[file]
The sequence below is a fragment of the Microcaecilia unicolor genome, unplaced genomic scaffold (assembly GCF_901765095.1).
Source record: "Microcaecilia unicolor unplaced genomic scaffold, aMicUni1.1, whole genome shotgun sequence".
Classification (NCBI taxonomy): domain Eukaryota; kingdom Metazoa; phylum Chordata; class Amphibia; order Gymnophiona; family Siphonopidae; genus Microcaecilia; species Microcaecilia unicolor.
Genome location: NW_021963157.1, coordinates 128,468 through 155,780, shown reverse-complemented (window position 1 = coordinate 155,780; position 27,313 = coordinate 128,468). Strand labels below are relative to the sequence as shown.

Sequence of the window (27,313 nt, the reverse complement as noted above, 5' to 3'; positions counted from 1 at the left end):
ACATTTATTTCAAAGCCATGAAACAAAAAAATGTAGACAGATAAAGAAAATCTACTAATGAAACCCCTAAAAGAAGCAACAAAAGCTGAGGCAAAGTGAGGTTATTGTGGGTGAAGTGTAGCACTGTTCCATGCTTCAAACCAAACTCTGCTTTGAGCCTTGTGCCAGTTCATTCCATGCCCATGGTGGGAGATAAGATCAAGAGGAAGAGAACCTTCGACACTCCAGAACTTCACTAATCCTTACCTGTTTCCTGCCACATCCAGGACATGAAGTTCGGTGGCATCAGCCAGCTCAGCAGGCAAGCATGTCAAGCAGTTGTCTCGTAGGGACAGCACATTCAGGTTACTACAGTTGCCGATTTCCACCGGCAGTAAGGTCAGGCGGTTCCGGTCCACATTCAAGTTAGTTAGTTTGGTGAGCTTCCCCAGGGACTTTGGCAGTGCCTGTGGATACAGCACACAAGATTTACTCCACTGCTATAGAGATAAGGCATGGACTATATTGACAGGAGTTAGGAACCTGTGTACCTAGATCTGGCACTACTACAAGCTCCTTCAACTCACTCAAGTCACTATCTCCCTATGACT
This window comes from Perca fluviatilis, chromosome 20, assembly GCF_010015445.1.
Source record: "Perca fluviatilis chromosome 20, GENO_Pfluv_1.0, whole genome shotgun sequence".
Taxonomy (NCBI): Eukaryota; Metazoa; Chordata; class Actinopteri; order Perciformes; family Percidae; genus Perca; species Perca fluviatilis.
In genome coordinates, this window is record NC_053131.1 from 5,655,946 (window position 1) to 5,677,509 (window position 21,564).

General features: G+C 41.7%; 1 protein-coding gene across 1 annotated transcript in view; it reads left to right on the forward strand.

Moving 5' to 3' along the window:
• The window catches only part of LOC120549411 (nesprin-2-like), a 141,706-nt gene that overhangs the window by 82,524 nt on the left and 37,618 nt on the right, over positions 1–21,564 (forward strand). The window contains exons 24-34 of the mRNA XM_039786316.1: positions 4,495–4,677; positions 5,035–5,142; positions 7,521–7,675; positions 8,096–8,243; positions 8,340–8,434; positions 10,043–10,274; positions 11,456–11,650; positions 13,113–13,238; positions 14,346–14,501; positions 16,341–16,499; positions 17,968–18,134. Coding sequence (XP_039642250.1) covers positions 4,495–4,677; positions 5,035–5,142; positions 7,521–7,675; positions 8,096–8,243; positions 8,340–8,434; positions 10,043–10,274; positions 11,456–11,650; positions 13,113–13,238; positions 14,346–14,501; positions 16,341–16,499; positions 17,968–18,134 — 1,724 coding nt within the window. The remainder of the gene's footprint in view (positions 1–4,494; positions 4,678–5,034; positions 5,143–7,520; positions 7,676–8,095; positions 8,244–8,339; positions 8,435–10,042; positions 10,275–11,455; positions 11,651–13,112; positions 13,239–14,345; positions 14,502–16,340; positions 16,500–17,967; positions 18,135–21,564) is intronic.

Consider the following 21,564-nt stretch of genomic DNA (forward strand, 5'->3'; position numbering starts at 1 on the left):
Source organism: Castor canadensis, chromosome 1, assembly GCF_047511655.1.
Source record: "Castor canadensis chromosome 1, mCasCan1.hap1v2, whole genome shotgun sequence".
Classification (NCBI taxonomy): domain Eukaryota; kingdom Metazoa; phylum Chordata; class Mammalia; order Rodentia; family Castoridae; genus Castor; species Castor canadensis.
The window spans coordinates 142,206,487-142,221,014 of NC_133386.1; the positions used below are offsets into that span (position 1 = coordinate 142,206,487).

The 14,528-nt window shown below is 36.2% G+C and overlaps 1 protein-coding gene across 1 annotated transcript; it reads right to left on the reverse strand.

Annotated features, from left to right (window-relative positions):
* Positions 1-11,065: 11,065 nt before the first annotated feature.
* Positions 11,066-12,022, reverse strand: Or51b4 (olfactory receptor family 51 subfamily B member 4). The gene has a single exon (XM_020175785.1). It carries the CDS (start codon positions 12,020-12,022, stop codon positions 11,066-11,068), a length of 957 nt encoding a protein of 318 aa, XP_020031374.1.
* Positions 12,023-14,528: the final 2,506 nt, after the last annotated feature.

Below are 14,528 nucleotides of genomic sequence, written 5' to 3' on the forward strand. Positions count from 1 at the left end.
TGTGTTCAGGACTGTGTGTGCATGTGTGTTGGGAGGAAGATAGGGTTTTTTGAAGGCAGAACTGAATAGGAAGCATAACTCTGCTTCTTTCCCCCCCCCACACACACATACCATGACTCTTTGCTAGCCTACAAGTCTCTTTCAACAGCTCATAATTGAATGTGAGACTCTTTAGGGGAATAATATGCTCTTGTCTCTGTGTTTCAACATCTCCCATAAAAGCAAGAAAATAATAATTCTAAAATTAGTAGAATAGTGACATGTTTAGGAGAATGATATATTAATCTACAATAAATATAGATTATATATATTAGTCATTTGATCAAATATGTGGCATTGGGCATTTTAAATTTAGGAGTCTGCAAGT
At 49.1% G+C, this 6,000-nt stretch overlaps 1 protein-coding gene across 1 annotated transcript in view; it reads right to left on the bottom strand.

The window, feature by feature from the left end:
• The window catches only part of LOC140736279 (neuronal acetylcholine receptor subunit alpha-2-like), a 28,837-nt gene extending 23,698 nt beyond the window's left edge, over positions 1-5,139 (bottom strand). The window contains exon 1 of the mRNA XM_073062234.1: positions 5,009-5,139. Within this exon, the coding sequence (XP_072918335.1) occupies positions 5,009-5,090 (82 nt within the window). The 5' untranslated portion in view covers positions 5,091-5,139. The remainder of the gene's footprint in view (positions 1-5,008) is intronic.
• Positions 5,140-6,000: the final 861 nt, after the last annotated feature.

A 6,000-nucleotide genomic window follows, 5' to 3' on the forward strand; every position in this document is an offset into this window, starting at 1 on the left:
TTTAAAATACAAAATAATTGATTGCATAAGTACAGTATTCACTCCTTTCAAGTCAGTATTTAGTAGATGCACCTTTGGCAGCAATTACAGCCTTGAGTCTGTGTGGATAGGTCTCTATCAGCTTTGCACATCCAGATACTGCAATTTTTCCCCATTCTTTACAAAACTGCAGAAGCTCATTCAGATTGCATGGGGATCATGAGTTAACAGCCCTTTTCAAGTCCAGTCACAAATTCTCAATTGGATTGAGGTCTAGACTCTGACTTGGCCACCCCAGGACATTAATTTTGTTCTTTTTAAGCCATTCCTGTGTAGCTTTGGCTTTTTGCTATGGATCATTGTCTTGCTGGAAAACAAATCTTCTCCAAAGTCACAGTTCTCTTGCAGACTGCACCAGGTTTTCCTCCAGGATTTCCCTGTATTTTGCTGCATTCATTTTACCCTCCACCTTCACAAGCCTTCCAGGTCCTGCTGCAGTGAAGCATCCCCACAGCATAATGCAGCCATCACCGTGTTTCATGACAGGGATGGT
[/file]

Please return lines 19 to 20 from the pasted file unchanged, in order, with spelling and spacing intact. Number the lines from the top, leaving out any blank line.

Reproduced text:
The 14,528-nt window shown below is 36.2% G+C and overlaps 1 protein-coding gene across 1 annotated transcript; it reads right to left on the reverse strand.

Annotated features, from left to right (window-relative positions):